Appellate Judge Tom Becker thinks Jose Feliciano is the wild man of "Feliz Navidad."
History tells one story. Truth tells another.
It's huntin' season in Sublime, Texas (circa 1975), and in between hits of moonshine and spats of chaw, what ever'body'd like to see is ol' Dale S. Rogers open up the 600 acres of fertile forest land near the basin of the Navidad River. But Dale—who inherited the land as a boy when his daddy died that violent and mysterious death—is keeping that land locked up with a KEEP OUT sign right there for anyone who can read. And Dale's got his reason.
To help pay for care for Jean, his wife, who ended up in a "roller chair" after a terrible accident, Dale works as a welder. Somehow, the wages he gets doing these welding jobs for a guy who lives in a tarp shack are enough to pay for Jean's medicines and put food on the table, but when the welding job goes south, Dale decides to use what he's got to get what he needs. Over the protests of his Mexican home helper, Mario ("Dios! No, Senor!"), Dale opens the gates and rents out his land for day hunts.
What Dale and Mario know—and a few old timers suspect—is that there's a creature a'livin' in them woods—a demon? A half-man, half-animal? Nobody's sure what it is, but every night at 9 p.m., Dale puts a skinned rabbit out for its supper, and that seems to keep it quiet.
But now that new people are hunting on its turf, the…thing…is angry. There will be no more peaceful co-existence 'twixt Dale and beast.
And there'll be a heavy price to pay in Sublime, Texas.
Shot on the cheap and for the most part, played straight, The Wild Man of the Navidad is one of the best '70s drive-in homage films to come along in a while. Its inspiration seems to be little-known and briefly blazing auteur Charles B. Pierce, and Navidad comes off like the good-natured bastard child of The Legend of Boggy Creek and The Town That Dreaded Sundown, his two biggest hits. Like those two films, The Wild Man of the Navidad is based on an actual legend and purportedly true events—in this case, as recorded by the real-life Dale S. Rogers (who gets story credit here).
Unlike many such homages, this is not a film of broad winks and a constant barrage of show-offy pop culture references. Co-directors Duane Graves and Justin Meeks—who also plays Dale—have a real feel and a lot of affection for the period and the genre, and they style their film to look like it was made 30 years ago, not like a contemporary film trying to look like something that was made 30 years ago. So well do they hit their notes that The Wild Man of the Navidad is a dead-on re-creation of a low-budget, '70s exploitation programmer, and you'd be forgiven if you mistook it for an actual '70s production.
We open with a title card—yellow print on a black background, with the sound of an old projector behind it—declaring that "This Is a True Story." We get some twangy-but-solemn opening narration, in which we learn a bit about the legend as well as the "discovery" of the journals of Dale S. Rogers. We get slightly washed-out looking Texas vistas—Texas natives Graves and Meeks shot on location, and Graves' camerawork is fine and evocative. We get some nostalgically generic-sounding blues riffs and country tracks for a score. And we get local non-professionals playing both small and integral parts, performances that are equal parts clumsy and charming.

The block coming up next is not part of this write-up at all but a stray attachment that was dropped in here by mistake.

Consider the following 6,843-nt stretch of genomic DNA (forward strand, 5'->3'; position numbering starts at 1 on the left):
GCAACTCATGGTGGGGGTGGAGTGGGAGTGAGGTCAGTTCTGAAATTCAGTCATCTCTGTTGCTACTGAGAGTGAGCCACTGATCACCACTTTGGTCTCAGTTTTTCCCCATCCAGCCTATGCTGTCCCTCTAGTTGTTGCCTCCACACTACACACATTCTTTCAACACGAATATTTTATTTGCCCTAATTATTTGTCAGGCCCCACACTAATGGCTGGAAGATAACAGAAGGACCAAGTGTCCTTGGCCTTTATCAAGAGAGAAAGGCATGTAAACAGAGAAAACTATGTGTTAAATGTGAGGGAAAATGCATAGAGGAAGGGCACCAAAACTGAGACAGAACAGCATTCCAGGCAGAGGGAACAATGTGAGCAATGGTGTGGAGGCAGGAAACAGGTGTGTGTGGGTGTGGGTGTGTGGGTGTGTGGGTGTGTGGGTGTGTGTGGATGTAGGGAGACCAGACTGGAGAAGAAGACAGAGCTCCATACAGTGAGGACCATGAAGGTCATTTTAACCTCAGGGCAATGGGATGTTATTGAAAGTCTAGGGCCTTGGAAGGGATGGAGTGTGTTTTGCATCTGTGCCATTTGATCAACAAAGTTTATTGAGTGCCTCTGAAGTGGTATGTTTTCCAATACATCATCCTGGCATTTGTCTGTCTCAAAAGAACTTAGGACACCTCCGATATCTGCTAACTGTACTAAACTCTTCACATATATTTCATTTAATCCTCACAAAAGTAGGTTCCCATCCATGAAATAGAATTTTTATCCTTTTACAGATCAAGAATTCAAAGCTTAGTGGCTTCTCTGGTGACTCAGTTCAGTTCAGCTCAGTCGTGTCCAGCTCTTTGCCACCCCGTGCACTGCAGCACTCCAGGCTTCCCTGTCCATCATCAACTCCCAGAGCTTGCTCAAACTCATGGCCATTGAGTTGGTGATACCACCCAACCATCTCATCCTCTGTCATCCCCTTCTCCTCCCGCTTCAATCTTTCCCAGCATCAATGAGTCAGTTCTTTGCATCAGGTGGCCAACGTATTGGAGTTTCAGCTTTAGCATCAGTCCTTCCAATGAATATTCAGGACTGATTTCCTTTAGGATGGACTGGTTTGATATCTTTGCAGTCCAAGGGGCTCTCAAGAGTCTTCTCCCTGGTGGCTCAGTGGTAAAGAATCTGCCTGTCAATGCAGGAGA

Aiding the filmmakers is co-producer Kim Henkel, who co-wrote and produced that quintessential '70s drive-in cult fav, The Texas Chainsaw Massacre—which, if you believed the advertising, was also "Based on a True Story."
But The Wild Man of the Navidad isn't just a stunt. It's a fun exploitation film in its own right, filled with quirky characters, suspenseful set ups, creepy subplots, ludicrous low-rent violence, and a goofy-but-lethal man beast. It works best if you're "in" on the joke, but even those with little or no interest in the drive-in fare of yore can have a good time with this one.
The transfer on this DVD looks very good for the most part, although some of the very dark scenes appear a bit fuzzy, like a badly tuned TV (from the '70s, perhaps). Audio is a solid stereo track—a 5.1 would have killed the ambience.
There is a very nice selection of extras, starting with an anecdote-heavy commentary from Graves and Meeks, who are engaging and enthusiastic without coming off as pompous or obnoxious, as some indie filmmakers do when discussing their "labors of love." This is not a back-slapping fest of self-congratulations, but enjoyable tale of the journey that produced this film.
Co-producer Henkel, who met Graves and Meeks when they took his course in film school, offers a silly but cute intro to the film and the filmmakers. The filmmakers tell us a bit about themselves in the "Director Meet and Greet." "Behind the Screams" is a brief but interesting "making of," with "Pre-production Footage" kind of an extension on that. "The Hypostatic Union" is an early short film by Weeks and Graves.
"Character Study" is a great little 20-minute documentary that features interviews with some of the colorful, non-professional actors who made up the cast. This is actually a very cool featurette with a lot of neat anecdotes that have little to do with the movie, as well as some really funny stories about the adventures of making a no-budget film. Very funny and original. We also get a trailer for the film.
The Wild Man of the Navidad is a real treat. A must see if you're a fan of the exploitation genre, and certainly worth a look for those who'd enjoy something well-made and entertaining and a bit off the beaten path.
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